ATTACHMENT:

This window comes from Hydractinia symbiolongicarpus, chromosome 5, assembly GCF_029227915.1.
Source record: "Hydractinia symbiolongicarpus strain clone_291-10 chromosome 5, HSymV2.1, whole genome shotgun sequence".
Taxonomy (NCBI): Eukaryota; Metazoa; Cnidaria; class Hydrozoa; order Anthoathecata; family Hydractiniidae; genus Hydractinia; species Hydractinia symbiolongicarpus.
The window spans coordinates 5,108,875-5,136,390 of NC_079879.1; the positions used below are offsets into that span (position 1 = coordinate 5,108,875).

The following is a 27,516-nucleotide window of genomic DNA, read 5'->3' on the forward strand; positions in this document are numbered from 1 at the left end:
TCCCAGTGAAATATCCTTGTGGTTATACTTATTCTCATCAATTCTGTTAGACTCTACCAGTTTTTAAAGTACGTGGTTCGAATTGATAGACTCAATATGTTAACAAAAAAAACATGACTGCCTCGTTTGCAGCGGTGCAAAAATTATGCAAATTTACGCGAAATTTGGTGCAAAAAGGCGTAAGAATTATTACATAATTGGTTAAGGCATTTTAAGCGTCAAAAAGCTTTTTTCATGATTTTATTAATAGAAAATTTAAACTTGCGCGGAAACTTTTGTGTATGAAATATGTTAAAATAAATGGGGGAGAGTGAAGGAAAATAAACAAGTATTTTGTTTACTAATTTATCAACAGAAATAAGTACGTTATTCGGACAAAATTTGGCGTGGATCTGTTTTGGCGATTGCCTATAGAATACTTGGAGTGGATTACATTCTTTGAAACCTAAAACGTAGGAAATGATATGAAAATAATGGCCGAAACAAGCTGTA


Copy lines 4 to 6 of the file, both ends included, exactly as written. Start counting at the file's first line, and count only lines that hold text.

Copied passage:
The window spans coordinates 5,108,875-5,136,390 of NC_079879.1; the positions used below are offsets into that span (position 1 = coordinate 5,108,875).

The following is a 27,516-nucleotide window of genomic DNA, read 5'->3' on the forward strand; positions in this document are numbered from 1 at the left end:
TCCCAGTGAAATATCCTTGTGGTTATACTTATTCTCATCAATTCTGTTAGACTCTACCAGTTTTTAAAGTACGTGGTTCGAATTGATAGACTCAATATGTTAACAAAAAAAACATGACTGCCTCGTTTGCAGCGGTGCAAAAATTATGCAAATTTACGCGAAATTTGGTGCAAAAAGGCGTAAGAATTATTACATAATTGGTTAAGGCATTTTAAGCGTCAAAAAGCTTTTTTCATGATTTTATTAATAGAAAATTTAAACTTGCGCGGAAACTTTTGTGTATGAAATATGTTAAAATAAATGGGGGAGAGTGAAGGAAAATAAACAAGTATTTTGTTTACTAATTTATCAACAGAAATAAGTACGTTATTCGGACAAAATTTGGCGTGGATCTGTTTTGGCGATTGCCTATAGAATACTTGGAGTGGATTACATTCTTTGAAACCTAAAACGTAGGAAATGATATGAAAATAATGGCCGAAACAAGCTGTA